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Students analyse the Battle of Cable Street Mural and reflect on the role of public art to commemorate, educate, and build community.
Enable students to use their experiences as fans or members of a team to explore contemporary antisemitism in British football clubs.
Students consider the importance of young people in democracy and analyze stories of civic participation using a ten-question framework.
Students explore the intertwined personal stories of Jewish refugees who attempted to flee to the United States and the American rescuers who intervened on their behalf.
Students explore a poem by James Berry about the ways we respond to difference and complete a creative assignment about their school or community.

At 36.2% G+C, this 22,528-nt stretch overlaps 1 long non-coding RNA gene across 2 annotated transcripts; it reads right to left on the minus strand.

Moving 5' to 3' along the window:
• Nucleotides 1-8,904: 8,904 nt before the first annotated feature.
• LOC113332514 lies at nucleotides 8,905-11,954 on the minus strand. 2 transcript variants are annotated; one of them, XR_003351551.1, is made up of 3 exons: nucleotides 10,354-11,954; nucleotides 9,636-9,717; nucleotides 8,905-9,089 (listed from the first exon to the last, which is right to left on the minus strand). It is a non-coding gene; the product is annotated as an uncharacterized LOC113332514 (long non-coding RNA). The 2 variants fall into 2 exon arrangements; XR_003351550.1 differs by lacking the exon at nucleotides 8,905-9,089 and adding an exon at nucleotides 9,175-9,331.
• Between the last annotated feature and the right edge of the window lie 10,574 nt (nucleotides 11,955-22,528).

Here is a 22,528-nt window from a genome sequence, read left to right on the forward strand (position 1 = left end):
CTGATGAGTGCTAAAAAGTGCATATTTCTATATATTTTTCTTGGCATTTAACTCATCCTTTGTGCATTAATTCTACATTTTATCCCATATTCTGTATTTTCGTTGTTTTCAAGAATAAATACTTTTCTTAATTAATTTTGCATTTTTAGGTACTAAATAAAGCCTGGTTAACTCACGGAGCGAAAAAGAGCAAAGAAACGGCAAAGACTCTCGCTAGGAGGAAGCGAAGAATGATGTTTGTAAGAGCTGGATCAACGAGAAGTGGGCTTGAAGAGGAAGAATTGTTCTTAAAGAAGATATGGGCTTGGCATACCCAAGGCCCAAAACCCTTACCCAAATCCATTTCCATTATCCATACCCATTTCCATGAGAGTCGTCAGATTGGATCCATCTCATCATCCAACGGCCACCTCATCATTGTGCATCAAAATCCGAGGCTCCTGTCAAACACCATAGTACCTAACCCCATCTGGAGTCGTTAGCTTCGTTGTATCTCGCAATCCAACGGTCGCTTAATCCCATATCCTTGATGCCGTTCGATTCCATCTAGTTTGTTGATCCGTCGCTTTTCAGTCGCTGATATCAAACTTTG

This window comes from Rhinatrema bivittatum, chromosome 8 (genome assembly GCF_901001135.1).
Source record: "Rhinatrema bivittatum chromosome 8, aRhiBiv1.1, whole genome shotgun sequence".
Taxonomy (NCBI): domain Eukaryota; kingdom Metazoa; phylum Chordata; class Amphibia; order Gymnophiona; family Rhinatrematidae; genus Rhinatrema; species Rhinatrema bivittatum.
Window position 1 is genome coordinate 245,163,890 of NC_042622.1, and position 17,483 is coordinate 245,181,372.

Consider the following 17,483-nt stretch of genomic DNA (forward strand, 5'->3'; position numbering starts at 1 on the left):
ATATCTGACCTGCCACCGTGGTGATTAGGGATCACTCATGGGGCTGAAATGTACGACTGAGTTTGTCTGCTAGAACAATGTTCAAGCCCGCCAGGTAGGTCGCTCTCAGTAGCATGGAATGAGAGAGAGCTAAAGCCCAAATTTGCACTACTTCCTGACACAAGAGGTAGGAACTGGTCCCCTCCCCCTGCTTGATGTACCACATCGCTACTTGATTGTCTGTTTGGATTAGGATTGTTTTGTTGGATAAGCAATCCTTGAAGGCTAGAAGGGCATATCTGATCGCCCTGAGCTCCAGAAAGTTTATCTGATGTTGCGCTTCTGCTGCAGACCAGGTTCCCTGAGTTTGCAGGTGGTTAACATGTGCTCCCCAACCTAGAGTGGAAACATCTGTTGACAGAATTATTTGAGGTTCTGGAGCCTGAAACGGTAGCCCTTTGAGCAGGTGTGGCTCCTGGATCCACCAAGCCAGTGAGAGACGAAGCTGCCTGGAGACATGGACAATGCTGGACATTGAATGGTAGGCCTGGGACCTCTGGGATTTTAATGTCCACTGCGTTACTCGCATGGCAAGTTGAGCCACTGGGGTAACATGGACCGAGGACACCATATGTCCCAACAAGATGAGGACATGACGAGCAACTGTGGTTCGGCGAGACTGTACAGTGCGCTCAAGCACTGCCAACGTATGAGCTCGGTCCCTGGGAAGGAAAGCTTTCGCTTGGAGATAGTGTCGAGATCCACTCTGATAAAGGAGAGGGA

Students navigate religious and political differences in a democracy by exploring poetry and listening to a podcast featuring interfaith leader Eboo Patel.
Students place this ongoing crisis in historical context, view footage from a refugee camp, and reflect on survivor testimony.
Students explore the role of social media in Ferguson, apply information verification strategies to social media posts, and develop strategies for becoming critical consumers and sharers of social media.
Students analyse a spoken word poem about bullying and consider how they might use their voices to call attention to injustice in their schools or communities.
Students study the Battle of Cable Street in London by examining testimonies of individuals who demonstrated against fascist leader Oswald Mosley.
Students create working definitions of stereotype as they examine the human behavior of applying categories to people and things.
By interpreting tapestries woven by Chilean women, students learn about protest, human rights, and civil society.